World Humanist Day 2020 is on Sunday, June 21, 2020: Atheism holiday? I didn't know there was one?
Sunday, June 21, 2020 is World Humanist Day 2020.
Dont forget september 19
talk like a pirate day
What would be your perfect, Utopian world?
To quote James Stewart (Harvey): "In this world, you must be oh so smart or oh so pleasant. Well, for years I was smart. I recommend pleasant. You may quote me."
Truly Intelligent people recognize the humanist value of all life, not just those with a certain IQ, you dumb*ss. Take a lesson from Walt Whitman, and reflect on how really we're all just atoms, one and the same. And one day, we'll all be grass. Every race, every gender, every braincell. Maybe however many centuries ago, an atom on your little finger belonged to the biggest fool around.
If we were to euthanize all the average or below people of intelligence, we'd be murdering millions of thinking, feeling, human beings. Whether you can work out advanced calculations or grasp the concepts of advanced chemistry or metaphysics doesn't change the degree of which you feel or experience pain and emotion.
It's people like you who have a complete disregard for a large part of what defines humanity that's the larger problem.
You sound like you might hold Nietzsche like values. Not to mention, your "Utopia" sounds pretty dystopian to me.
what is the theme of (the shattering) a world lit by fire?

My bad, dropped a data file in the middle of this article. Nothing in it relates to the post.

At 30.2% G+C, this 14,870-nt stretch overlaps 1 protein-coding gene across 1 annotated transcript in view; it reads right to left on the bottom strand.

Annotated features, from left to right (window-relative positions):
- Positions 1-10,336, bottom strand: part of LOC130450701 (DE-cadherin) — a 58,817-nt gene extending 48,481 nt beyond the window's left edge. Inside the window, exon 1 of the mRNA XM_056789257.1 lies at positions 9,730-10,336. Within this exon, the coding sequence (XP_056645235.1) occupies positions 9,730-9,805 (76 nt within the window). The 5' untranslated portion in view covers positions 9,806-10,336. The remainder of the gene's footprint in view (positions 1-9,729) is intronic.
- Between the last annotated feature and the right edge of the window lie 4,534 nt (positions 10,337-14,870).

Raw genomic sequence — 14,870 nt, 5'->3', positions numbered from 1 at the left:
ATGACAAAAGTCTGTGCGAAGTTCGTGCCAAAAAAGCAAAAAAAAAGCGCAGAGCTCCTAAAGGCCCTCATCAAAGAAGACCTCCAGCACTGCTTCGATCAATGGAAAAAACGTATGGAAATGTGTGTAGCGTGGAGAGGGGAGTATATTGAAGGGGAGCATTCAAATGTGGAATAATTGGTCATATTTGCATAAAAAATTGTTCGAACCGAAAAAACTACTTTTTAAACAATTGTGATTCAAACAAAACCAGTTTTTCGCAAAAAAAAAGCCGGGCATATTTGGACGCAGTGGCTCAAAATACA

A World Lit Only By Fire by William Manchester was truly a fascinating read. His delightful insight to the medieval world and so much more was indeed captivating. Manchester’s account of Magellan’s trip was amazing, down to the last detail. Though brief, “The Medieval Mind” was still informative and enlightening. Overall, Manchester’s book was, in my opinion, brilliantly written.
The Shattering is the second section of the book by William Manchester called A World Lit Only By Fire. This section in the book focuses mainly on the church starting with the Borgia popes and their deeds and ending with Martin Luther's reforms and founding of the Protestant church. Manchester also speaks in depth about the Protestant Reformation as led by former Catholic monk Martin Luther. Continuing with his focus in regards to spirituality, he writes on the rise of humanism in the early Renaissance days and its celebration of secularism over piety. He covers humanist scholars, and concentrates also upon the humanist tendencies of Renaissance leaders such as Michelangelo and Da Vinci. Speaking also of the European nobility of the era, Manchester elaborately describes the life and decisions made by England's King Henry VIII. He writes of Henry's wives and the King's eventual separation from the Church despite his being once, according to Manchester, an "ardent Catholic."
There were many themes as the Catholic Church, spirituality, the Renaissance and the leaders at that time.
Have a pleasant day.